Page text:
xxxxxIn a period of severe economic depression, a meeting of some 60,000, held in St. Peter’s Fields, Manchester, to demand parliamentary reform, was broken up by local cavalry. Eleven people were killed and 500 wounded. The ring leaders were imprisoned, and the Government later passed the Six Acts to provide greater powers for the suppression of political radicalism. The event, which took place in August 1819, came to be known as the Peterloo Massacre, an ironic reference to the Battle of Waterloo, fought four years earlier. The military action was widely condemned, but this had no immediate effect.
THE PETERLOO MASSACRE 1819 (G3c)
Peterloo: published the following month by the social reformer Richard Carlile (1790-
xxxxxThe Peterloo Massacre, as it came to be called, took place in Manchester, England, in August 1819, when an open-
xxxxxThe event must be seen against a background of general discontent. The conclusion of the Napoleonic Wars was followed in Britain by a period of severe economic depression, and this gave rise to a growing demand for political and social reform. In agriculture, for example, landowners, by supporting the passing of the Corn Law of 1815 -
xxxxxThe meeting in St. Peter’s Field was planned as the largest of a series of rallies held in Manchester during 1819 to demand political reform and to protest against rising food prices, aggravated by the Corn Law of 1815. A large crowd of some 60,000 attended the meeting, including a large number of women and children, and the meeting was presided over by the radical leader Henry Hunt. None of the protestors was armed, and the gathering was completely peaceful, but the local magistrates, alarmed at the size of the gathering -
xxxxxSoon after the event the then Home Secretary, Viscount Sidmouth, sent a letter to congratulate the Manchester magistrates on their timely action. He assured them that the king had derived “great satisfaction” from the way they had preserved “public tranquillity”. Shortly afterwards Lord Liverpool’s Tory administration passed the Six Acts. These gave greater powers for the suppression of political radicalism so as to ensure that such a demonstration did not happen again. As for the organisers of the Manchester meeting, and the speakers who took part in it, they were charged with “assembling with unlawful banners at an unlawful meeting for the purpose of exciting discontent”. Five were sent to prison.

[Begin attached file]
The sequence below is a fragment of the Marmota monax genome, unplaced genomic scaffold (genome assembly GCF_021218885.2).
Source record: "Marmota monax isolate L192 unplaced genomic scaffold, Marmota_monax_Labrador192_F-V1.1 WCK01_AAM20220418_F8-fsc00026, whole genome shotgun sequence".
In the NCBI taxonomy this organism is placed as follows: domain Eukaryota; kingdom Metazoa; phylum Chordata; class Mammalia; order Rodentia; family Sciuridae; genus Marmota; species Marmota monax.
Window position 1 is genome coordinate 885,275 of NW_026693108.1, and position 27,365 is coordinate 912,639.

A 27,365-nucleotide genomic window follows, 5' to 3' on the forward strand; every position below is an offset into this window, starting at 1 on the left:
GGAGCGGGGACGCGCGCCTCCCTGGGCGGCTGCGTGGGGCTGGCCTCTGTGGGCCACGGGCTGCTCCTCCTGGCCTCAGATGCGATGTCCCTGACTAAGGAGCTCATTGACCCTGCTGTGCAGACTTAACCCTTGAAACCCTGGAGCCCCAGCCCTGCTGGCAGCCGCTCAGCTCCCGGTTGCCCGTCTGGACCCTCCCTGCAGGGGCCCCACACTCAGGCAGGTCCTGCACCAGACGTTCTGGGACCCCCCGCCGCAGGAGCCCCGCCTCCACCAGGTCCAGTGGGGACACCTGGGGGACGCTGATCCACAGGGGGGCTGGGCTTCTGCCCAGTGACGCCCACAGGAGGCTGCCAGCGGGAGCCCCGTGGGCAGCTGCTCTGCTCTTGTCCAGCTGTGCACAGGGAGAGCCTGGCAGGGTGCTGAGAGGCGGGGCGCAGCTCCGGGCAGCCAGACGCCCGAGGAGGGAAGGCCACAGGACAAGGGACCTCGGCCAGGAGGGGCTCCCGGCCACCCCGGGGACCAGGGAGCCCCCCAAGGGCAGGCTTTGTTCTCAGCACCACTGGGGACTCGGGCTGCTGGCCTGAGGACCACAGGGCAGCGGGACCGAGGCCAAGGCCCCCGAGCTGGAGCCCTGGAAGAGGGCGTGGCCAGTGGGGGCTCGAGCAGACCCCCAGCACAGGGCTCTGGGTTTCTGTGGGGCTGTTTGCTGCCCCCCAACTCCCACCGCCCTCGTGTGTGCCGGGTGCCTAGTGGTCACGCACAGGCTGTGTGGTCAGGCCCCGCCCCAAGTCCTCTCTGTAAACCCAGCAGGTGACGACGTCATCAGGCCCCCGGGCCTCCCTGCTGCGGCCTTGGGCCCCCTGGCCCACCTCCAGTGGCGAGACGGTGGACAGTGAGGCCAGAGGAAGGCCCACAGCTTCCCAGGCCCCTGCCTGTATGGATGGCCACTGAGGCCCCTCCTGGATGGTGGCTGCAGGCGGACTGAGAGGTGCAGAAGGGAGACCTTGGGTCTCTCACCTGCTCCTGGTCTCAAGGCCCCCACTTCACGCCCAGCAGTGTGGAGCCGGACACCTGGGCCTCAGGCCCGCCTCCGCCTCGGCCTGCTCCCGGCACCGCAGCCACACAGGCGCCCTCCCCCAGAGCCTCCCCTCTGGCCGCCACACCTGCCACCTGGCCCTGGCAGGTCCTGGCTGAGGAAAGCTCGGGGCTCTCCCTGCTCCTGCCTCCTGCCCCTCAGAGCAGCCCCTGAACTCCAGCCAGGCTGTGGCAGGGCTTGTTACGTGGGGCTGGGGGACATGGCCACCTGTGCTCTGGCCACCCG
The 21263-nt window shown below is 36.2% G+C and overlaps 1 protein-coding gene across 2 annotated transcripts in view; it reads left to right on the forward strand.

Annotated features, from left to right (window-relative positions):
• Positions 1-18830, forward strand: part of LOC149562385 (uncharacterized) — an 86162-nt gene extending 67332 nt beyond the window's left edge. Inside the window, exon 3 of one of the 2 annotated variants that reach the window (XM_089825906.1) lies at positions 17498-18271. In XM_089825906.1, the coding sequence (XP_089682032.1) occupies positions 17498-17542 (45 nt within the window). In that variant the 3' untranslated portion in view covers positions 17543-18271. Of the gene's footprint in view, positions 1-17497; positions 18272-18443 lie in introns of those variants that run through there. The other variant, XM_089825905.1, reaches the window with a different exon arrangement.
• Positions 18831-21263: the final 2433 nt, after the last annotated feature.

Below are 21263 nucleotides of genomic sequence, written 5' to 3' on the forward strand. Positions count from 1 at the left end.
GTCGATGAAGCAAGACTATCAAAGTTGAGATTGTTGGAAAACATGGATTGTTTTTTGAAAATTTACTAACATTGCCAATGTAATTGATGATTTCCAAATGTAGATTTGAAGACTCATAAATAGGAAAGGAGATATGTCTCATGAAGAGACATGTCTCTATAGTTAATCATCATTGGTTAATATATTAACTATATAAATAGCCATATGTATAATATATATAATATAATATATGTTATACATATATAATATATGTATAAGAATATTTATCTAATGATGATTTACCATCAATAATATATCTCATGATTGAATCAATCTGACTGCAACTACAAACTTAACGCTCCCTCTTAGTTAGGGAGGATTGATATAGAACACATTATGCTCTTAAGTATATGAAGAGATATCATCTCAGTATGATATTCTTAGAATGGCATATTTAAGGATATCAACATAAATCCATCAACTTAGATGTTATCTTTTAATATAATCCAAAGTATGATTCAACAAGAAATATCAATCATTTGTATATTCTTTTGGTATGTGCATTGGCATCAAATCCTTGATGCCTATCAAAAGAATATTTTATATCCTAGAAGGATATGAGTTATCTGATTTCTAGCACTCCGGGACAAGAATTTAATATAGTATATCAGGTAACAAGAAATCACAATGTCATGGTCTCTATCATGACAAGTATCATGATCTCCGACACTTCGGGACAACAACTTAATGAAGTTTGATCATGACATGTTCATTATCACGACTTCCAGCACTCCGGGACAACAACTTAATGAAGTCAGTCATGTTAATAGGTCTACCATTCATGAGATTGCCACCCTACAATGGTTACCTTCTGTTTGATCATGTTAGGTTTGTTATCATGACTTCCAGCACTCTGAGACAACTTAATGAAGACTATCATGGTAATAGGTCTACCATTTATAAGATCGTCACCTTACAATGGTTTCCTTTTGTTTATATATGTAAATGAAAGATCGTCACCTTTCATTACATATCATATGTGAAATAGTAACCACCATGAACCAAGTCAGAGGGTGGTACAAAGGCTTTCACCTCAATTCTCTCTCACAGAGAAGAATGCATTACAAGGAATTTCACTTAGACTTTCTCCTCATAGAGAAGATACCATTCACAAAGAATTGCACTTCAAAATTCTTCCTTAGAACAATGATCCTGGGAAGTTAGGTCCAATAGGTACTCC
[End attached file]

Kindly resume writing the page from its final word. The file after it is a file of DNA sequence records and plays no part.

xxxxxBut whilst the government supported the military action taken in Manchester, there was widespread criticism of the authorities and the military. Meetings were held in protest, and the event was given critical coverage, especially in Manchester and London. One of the leaders, a journalist named James Wroe (1788-
Henry “Orator” Hunt
and Sir Francis Burdett
xxxxxAmong those arrested and imprisoned was the main speaker at the meeting, Henry “Orator” Hunt. His speech on parliamentary reform earned him two years and six months in jail. A radical reformer and a skilled orator, he became a member of parliament in 1830, and played a part in the passing of the Reform Act of 1832, legislation which widened the franchise.
xxxxxAnd another man who was given a prison sentence for speaking his mind on the Peterloo Massacre was the English politician Sir Francis Burdett (1770-
xxxxxThen on the 22nd August 1819, a few days after the protest meeting, he launched a blistering attack upon the government’s handling of the affair. In a letter addressed to his constituents and subsequently published, he spoke of his shame, grief and indignation at the “blood spill at Manchester”. Was this then, he asked, why England, the land of freedom, had a standing army in peace time, to kill unarmed, unresisting men and women? This was nothing short of an “unparalleled and barbarous outrage”. But at the Leicester Assizes in March the following year, the judge saw the letter as calculated to do “infinite mischief”. He was found guilty of seditious libel, fined £2,000, and sent to prison for three months.
xxxxxThis was not the first time he had gone to prison for his beliefs, but it was to be his last. Whilst he continued his radical campaign, especially for religious freedom and electoral reform, his interest in reform began to wane. He doubtless viewed the passing of Catholic Emancipation in 1829 and the Reform Act of 1832 with a deal of satisfaction -
xxxxxIncidentally, as we shall see, an offshoot of the Peterloo Massacre was the Cato Street Conspiracy of 1820 (G4). The instigator of this plot, the militant radical Arthur Thistlewood, aimed to kill a number of Cabinet members to atone for the “souls of the murdered innocents” at Manchester.
xxxxxAmong those arrested and imprisoned was the main speaker at the demonstration, Henry “Orator” Hunt (1773-
xxxxxTrue to form, whilst at Ilchester, he spent some time writing about the poor conditions within the jail, and later published his comments in his A Peep into Prison. On release he continued his campaign for parliamentary reform, and in 1830 was elected a member of parliament for the working-
xxxxxAnd another man who was imprisoned for speaking his mind on the Peterloo Massacre was the English politician Sir Francis Burdett (1770-